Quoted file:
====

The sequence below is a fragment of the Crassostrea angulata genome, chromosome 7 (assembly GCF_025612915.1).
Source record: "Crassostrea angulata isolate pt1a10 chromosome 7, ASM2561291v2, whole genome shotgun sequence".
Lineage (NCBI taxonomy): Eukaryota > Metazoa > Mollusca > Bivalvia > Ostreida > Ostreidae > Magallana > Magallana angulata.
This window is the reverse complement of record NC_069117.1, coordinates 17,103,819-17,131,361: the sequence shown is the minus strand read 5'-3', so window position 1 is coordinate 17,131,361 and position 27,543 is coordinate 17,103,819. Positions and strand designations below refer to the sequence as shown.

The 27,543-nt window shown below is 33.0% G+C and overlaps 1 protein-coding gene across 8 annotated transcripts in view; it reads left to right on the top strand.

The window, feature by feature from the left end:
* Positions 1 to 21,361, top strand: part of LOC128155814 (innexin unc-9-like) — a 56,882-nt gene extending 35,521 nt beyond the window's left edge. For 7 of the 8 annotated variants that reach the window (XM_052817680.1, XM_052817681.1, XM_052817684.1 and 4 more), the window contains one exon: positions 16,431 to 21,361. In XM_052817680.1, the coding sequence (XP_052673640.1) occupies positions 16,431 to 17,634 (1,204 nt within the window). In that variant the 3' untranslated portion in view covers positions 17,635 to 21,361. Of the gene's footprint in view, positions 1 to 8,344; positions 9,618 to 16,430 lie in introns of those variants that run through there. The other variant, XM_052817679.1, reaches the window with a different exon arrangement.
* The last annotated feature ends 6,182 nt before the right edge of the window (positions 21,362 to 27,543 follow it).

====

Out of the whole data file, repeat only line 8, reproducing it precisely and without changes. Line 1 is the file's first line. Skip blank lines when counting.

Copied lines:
* The last annotated feature ends 6,182 nt before the right edge of the window (positions 21,362 to 27,543 follow it).